How to Maintain a Swimming Pool
Maintaining your pool is easiest when your chemical treatment program and your filtration system work together. Here are the basics.
Maintaining Your Pool
1. Sanitize your pool with a stabilized chlorine product to provide protection against bacteria. These generally come in stick or tablet form and are fed into a distribution container near the pump and filter system.
2. Use an algae preventive or inhibitor to help keep the more than 15,000 kinds of algae from ever getting started. This liquid product is simply poured into the water near the skimmer intake so that the pump system can distribute it to all areas of the pool.
3. Shock your pool on a regular basis - about every two weeks - to get rid of water-soluble bather waste (see "How to Shock a Swimming Pool," under Related eHows).
4. Find a pool professional or supply dealership that has a water test facility (or access to one) and that offers computer analysis of samples you bring in. Many of the larger companies offer this service free of charge if you bought your pool from them.
Look for pool companies that offer weekly maintenance services if you're not committed to taking care of the pool yourself. The weekly service and the great pool conditions can often be less expensive than the extra chemicals and the work involved in dealing with a poorly maintained pool.
Troubleshooting Your Pool
1. Listen for excessive pump noise as a warning of possible problems in that area. Today's newer pumps are sealed units that don't require any maintenance, but rubber or composition pump seals can go bad and result in bearing failure or electrical shorts.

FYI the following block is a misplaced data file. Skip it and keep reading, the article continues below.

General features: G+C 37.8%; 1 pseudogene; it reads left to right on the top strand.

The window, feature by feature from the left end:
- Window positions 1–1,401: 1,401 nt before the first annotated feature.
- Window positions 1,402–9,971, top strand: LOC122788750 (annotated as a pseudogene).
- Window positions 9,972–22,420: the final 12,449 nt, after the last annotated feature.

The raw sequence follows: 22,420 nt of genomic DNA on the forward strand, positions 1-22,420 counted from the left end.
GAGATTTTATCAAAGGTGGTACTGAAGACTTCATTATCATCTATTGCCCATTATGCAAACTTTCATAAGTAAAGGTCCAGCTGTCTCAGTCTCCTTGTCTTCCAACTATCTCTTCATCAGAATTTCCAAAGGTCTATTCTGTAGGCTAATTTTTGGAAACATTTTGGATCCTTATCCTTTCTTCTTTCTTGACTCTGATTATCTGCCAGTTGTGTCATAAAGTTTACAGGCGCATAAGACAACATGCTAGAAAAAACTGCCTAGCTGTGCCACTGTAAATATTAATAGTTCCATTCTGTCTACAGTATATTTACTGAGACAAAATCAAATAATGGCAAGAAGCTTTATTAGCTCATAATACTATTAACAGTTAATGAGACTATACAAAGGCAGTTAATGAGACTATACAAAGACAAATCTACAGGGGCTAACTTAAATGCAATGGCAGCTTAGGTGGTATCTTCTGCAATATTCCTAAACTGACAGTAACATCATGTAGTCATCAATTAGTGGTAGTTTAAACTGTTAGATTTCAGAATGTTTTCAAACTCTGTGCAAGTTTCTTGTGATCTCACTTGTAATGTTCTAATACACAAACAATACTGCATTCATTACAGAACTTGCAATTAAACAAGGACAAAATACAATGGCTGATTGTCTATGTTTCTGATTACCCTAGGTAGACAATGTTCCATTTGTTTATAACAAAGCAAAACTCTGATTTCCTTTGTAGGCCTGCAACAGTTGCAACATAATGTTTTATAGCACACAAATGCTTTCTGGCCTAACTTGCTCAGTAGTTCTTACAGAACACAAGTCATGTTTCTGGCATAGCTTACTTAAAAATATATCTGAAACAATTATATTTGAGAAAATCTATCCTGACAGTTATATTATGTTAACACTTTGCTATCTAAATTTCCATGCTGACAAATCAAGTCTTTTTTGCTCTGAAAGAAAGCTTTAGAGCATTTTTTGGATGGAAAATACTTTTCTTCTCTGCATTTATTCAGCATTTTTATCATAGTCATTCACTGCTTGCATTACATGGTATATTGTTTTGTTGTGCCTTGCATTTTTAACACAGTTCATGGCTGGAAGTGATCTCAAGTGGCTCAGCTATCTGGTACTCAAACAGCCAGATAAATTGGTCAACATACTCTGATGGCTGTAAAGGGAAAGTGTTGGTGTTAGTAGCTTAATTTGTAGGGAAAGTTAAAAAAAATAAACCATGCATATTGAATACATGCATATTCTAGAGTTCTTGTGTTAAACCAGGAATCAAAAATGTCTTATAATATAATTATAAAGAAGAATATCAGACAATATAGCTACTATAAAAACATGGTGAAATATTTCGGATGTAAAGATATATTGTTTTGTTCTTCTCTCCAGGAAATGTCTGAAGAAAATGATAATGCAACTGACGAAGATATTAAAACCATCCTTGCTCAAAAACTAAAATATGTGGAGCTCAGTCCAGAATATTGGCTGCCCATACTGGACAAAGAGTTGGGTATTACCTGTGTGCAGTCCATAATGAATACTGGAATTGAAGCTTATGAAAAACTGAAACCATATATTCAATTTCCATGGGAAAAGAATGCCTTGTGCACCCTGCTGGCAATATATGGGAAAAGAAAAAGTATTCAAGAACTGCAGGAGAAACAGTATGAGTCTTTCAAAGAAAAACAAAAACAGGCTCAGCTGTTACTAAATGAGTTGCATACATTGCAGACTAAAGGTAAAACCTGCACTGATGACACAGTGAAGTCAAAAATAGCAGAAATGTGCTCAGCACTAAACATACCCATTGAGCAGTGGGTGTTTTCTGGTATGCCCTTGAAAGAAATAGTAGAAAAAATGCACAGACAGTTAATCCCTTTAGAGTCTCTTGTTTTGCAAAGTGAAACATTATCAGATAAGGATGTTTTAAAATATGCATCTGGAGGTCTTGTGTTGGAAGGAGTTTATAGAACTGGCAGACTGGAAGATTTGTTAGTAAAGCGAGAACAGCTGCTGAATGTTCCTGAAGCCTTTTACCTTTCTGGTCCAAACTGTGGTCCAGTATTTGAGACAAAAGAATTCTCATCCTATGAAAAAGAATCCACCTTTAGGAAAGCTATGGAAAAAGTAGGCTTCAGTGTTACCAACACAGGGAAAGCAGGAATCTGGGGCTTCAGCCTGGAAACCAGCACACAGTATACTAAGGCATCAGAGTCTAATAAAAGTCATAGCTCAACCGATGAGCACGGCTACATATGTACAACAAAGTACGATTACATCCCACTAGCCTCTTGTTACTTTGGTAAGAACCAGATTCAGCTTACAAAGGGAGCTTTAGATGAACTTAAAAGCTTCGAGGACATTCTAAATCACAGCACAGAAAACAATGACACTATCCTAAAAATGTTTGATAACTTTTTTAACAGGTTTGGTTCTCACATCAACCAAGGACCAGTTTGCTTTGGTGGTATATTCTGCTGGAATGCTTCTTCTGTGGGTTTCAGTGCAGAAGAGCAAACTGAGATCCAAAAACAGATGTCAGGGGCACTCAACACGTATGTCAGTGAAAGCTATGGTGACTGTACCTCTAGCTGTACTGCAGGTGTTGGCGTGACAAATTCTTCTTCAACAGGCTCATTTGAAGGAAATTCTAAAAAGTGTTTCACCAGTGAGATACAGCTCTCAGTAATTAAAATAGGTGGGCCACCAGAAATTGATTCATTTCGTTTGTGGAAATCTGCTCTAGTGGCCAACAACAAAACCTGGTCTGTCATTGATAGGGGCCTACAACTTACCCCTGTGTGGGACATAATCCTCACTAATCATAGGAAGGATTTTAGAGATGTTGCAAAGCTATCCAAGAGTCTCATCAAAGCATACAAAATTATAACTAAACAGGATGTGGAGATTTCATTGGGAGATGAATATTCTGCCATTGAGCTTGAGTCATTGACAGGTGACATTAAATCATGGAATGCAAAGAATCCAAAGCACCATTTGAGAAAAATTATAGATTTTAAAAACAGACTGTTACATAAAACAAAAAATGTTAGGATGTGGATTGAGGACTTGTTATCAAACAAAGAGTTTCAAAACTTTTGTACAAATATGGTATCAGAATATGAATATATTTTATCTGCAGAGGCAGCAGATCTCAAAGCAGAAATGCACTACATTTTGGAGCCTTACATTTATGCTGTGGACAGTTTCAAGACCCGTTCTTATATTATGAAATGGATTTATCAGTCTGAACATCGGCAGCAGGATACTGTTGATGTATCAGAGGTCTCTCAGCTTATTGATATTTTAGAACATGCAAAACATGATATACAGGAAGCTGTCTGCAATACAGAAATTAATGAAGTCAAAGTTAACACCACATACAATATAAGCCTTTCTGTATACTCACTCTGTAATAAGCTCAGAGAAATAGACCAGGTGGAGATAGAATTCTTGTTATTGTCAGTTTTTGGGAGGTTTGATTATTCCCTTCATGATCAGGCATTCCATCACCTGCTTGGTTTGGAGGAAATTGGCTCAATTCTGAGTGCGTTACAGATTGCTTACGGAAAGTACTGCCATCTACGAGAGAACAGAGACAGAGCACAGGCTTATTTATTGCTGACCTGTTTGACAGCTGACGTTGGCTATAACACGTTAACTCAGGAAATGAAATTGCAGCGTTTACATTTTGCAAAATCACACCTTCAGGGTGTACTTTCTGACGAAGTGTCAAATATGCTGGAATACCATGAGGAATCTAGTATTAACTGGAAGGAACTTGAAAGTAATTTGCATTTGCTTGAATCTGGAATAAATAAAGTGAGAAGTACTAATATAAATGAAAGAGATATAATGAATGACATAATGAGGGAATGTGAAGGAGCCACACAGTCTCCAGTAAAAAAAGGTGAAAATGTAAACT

2. Replace any pump that's more than 7 or 8 years old and is in need of repair. The newer models are more efficient at moving larger volumes of water with less energy, saving you money on many fronts: You'll need a smaller, less expensive pump; you'll have lower monthly utility bills; and better circulation means better filtration and fewer chemical requirements.
3. Keep a close eye on the pressure gauge. An inoperative pressure gauge means you can't tell when water pressure begins to build from the normal levels indicated by a clean, efficient filter and the higher pressure of a filter in need of cleaning. High pressure means unnecessary strain on the pool pump and a less efficient filtering system.
The nonchlorinated systems are most often known as biguianide systems that use hydrogen peroxide to purify and soften the water. Instead of the chlorinated shocker, a solution of 27 percent hydrogen peroxide is used to shock the pool.